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Sunday, May 26, 2024

Go With the Snow

As Kirk Humphrey made his way down Mount Pleasant Road in northern Vanderburgh County, an arsenal of snowballs pummexled the snowplow he was driving. Humphrey traced the attack to a group of children atop a hill, and he and his coworker jumped out of the truck and launched their own lighthearted assault. But the youngsters outsmarted the drivers: They circled around the hill, and when Humphrey returned to his truck, he found the cab packed full of snow.

Childhood mischief is just one of the elements that make Humphrey’s job unpredictable. The Evansville native and Reitz High School graduate is a 34-year employee of the Vanderburgh County Highway Department, which maintains public spaces by paving roads, patching potholes, fixing guardrails, and other tasks.

Highway Department employees typically work eight to 10-hour shifts, but all bets are off when a winter storm hits. “It seems like everybody gets excited about it,” Humphrey says. As for driving the snowplow, “I tell people it’s like getting a $120 to $130,000 sled to play in — and getting paid to do it,” he says.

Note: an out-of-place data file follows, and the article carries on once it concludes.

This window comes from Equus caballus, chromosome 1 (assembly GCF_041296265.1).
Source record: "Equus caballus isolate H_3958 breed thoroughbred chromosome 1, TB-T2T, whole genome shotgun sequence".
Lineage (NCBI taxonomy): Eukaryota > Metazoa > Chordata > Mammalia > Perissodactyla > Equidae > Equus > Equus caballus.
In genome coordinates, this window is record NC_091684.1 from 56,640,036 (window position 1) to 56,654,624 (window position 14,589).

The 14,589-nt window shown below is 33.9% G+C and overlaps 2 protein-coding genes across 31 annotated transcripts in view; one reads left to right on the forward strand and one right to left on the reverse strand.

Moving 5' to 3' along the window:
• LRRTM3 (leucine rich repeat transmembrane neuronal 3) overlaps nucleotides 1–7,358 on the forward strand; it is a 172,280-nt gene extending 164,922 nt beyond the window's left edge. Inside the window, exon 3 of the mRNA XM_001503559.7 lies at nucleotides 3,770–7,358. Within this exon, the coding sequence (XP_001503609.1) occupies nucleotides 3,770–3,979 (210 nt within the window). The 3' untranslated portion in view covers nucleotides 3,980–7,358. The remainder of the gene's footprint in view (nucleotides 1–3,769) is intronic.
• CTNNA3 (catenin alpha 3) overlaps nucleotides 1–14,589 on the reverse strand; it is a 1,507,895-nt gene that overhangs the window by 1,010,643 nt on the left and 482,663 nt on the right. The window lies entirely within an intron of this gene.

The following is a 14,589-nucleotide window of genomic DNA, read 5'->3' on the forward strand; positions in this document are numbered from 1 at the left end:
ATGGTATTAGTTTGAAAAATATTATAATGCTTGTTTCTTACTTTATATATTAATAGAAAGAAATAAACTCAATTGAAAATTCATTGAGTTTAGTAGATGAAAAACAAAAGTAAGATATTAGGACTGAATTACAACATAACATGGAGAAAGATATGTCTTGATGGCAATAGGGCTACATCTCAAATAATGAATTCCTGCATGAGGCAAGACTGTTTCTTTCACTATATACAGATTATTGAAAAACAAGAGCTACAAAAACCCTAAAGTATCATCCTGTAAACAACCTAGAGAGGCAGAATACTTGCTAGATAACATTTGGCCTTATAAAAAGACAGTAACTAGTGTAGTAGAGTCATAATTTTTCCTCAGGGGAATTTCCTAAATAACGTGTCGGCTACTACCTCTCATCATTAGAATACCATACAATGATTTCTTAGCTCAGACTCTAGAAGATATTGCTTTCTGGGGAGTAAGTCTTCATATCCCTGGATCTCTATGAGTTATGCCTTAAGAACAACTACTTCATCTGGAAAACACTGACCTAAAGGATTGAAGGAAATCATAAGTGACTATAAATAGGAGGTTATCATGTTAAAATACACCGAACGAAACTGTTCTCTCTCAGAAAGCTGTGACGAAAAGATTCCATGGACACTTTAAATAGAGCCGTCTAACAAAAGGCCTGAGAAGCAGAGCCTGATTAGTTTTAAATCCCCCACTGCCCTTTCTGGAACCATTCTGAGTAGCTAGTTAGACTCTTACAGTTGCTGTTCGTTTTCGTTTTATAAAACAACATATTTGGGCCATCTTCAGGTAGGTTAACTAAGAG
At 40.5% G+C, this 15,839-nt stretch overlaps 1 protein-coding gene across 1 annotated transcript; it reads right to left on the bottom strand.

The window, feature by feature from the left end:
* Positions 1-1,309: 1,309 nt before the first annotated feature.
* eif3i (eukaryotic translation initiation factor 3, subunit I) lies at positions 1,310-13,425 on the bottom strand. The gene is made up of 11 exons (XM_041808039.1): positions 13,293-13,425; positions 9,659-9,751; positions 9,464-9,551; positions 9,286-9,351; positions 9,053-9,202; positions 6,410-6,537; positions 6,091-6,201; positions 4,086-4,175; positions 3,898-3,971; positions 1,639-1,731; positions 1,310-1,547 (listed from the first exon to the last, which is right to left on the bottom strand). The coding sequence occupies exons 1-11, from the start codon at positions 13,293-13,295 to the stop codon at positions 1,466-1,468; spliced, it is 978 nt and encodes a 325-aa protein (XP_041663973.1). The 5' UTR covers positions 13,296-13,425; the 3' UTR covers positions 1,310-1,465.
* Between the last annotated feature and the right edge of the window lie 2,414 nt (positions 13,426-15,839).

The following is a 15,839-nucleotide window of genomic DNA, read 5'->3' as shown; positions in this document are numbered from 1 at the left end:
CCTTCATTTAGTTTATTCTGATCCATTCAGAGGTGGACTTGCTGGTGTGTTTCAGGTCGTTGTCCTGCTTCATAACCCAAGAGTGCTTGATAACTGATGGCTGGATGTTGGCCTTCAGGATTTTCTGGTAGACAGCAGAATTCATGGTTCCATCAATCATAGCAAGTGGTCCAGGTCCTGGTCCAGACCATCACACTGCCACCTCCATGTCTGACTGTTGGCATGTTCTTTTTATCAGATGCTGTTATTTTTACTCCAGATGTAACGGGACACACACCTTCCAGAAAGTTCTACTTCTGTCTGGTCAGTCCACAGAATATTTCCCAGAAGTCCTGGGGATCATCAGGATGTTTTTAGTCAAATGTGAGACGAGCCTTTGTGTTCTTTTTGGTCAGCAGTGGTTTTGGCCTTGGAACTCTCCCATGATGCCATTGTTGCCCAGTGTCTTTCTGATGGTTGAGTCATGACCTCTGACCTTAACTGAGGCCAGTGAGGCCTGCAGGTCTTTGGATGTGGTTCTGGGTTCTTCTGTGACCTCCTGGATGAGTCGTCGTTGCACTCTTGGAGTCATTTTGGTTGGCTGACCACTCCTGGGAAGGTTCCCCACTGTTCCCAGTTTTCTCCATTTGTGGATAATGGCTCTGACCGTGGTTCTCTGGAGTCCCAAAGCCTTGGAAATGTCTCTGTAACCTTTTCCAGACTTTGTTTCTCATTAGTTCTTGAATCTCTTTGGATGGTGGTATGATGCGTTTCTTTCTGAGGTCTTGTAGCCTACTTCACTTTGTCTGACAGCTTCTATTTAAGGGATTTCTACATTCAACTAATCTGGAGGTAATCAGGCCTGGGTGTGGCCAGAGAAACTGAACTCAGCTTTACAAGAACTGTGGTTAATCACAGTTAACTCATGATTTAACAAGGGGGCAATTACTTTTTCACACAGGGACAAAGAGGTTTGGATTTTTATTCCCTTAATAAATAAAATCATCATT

When a winter storm is imminent, crews pre-treat the roads with salt brine or beet juice, and when the snow begins to fall, the foremen head to the garage and call in the drivers. Humphrey’s regular route around the county’s northeastern confines takes him eight to 10 hours to cover. After main roads are clear, he tackles the subdivisions, and “that takes forever,” he says.

Highway Department workers pair up in the snowplow trucks. One person drives while the other watches for hazards — ditches, slippery intersections, and approaching vehicles. Early in his career, Humphrey once lost sight of the road and flipped his snowplow into a ditch. He walked away uninjured, but “to see the ground coming in the mirror … to see the gas tank dripping back toward the cab is kind of spooky,” he recalls. Also, before the county acquired more modern equipment, “the trucks broke down regularly,” he says, and a stalled vehicle once left him stranded for eight hours as he waited for help to come. Drivers who attempt to pass a moving snowplow pose yet another danger.

Despite the potential hazards, Humphrey says he finds his winter work relaxing. “When you get called in at 2 a.m. and no one’s out,” he says, “it’s kind of tranquil and peaceful.”

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